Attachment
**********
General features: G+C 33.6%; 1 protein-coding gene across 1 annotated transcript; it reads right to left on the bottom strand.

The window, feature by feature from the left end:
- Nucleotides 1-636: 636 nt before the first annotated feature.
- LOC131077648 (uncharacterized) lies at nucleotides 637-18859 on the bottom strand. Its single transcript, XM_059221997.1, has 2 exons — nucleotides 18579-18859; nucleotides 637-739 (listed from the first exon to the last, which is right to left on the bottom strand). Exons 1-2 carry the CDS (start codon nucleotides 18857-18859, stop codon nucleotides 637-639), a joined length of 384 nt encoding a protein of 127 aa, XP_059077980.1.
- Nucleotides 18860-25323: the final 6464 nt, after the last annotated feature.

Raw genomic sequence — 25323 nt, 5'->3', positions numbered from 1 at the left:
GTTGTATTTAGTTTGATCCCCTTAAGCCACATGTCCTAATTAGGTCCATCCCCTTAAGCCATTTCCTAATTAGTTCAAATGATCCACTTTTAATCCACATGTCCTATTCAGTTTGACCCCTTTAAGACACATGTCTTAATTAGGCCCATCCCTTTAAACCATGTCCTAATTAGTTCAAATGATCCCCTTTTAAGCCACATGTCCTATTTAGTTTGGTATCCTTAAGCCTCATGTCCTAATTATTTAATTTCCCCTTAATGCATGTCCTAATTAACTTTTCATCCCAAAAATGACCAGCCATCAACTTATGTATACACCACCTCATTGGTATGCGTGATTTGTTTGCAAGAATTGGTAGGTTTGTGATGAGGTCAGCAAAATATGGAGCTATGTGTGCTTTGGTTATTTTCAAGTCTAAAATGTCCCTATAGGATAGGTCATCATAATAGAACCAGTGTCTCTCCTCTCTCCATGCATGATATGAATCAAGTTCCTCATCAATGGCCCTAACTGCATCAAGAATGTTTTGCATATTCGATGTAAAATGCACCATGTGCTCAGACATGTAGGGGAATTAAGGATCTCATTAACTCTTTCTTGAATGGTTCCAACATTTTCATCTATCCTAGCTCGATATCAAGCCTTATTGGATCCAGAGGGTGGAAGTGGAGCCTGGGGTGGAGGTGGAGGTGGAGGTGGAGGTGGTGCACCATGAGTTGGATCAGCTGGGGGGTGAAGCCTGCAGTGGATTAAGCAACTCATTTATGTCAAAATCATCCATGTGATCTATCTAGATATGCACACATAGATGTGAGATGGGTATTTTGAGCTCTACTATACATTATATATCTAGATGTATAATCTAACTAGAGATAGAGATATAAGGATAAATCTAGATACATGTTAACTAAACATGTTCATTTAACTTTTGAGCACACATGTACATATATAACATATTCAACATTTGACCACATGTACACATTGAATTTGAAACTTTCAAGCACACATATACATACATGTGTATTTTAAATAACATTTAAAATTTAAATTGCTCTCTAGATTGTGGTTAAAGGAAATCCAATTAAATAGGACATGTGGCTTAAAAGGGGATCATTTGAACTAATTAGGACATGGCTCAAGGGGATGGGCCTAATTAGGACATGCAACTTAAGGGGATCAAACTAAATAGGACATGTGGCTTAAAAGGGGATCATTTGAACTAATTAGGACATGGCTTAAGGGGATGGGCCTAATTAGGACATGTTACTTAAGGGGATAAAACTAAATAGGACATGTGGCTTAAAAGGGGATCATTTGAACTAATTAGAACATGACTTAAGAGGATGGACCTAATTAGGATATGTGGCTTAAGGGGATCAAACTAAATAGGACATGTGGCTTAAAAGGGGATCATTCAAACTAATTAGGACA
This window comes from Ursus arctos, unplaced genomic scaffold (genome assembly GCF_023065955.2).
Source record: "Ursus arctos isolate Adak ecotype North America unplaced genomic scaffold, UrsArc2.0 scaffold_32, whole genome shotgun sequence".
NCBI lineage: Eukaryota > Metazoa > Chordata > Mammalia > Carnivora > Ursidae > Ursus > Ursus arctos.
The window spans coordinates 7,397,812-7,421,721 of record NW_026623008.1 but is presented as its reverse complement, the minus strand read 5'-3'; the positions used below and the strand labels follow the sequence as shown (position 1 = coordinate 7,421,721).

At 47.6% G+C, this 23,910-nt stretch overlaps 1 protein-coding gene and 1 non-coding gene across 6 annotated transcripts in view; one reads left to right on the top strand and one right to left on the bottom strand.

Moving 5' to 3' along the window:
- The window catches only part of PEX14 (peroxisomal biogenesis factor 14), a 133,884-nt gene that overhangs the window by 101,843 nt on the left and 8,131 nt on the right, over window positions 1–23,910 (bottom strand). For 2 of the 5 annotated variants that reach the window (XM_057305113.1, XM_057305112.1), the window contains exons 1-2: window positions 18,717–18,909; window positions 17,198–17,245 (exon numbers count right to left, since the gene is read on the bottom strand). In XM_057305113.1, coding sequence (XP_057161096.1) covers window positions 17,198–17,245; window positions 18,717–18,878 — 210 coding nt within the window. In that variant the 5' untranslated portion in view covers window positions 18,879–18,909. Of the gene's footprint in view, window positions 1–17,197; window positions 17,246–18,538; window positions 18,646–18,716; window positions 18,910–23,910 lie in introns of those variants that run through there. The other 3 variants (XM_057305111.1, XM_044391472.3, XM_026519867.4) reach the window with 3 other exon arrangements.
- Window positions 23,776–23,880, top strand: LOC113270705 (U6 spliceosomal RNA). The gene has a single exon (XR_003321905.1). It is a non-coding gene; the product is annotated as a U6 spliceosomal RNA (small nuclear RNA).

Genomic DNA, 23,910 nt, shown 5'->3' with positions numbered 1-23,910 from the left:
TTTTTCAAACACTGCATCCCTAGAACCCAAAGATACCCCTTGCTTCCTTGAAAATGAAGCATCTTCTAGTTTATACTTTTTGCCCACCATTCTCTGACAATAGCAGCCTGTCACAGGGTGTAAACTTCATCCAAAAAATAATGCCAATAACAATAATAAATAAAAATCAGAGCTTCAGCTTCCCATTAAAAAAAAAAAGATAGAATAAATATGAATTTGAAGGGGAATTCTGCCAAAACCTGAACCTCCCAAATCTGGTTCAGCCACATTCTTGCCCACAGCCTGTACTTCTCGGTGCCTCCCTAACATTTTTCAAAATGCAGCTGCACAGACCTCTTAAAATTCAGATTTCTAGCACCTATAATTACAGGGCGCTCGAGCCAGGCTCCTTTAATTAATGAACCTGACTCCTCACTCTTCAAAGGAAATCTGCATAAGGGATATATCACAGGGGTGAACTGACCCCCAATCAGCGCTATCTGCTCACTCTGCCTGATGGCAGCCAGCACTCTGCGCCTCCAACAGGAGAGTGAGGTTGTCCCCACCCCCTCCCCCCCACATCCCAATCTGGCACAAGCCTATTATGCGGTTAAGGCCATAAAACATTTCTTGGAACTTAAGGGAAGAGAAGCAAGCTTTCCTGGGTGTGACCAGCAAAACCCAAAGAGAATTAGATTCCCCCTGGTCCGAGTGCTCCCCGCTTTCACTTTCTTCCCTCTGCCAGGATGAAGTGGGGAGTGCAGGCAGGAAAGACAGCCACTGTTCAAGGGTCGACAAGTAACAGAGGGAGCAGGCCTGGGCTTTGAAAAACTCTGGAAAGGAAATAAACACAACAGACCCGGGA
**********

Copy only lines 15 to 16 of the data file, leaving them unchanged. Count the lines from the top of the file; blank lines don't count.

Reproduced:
- Window positions 23,776–23,880, top strand: LOC113270705 (U6 spliceosomal RNA). The gene has a single exon (XR_003321905.1). It is a non-coding gene; the product is annotated as a U6 spliceosomal RNA (small nuclear RNA).

Genomic DNA, 23,910 nt, shown 5'->3' with positions numbered 1-23,910 from the left: